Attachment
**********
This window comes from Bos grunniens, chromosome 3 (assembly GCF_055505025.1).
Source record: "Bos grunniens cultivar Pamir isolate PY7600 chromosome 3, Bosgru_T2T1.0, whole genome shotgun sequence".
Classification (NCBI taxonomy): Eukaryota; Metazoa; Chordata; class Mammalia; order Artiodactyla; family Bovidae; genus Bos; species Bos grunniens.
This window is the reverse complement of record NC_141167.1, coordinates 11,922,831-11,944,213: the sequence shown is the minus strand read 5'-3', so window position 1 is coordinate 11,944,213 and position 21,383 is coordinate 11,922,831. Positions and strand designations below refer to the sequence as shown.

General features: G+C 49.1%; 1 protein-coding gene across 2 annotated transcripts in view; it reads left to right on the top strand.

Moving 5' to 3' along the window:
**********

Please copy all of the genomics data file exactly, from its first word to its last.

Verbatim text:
This window comes from Bos grunniens, chromosome 3 (assembly GCF_055505025.1).
Source record: "Bos grunniens cultivar Pamir isolate PY7600 chromosome 3, Bosgru_T2T1.0, whole genome shotgun sequence".
Classification (NCBI taxonomy): Eukaryota; Metazoa; Chordata; class Mammalia; order Artiodactyla; family Bovidae; genus Bos; species Bos grunniens.
This window is the reverse complement of record NC_141167.1, coordinates 11,922,831-11,944,213: the sequence shown is the minus strand read 5'-3', so window position 1 is coordinate 11,944,213 and position 21,383 is coordinate 11,922,831. Positions and strand designations below refer to the sequence as shown.

General features: G+C 49.1%; 1 protein-coding gene across 2 annotated transcripts in view; it reads left to right on the top strand.

Moving 5' to 3' along the window: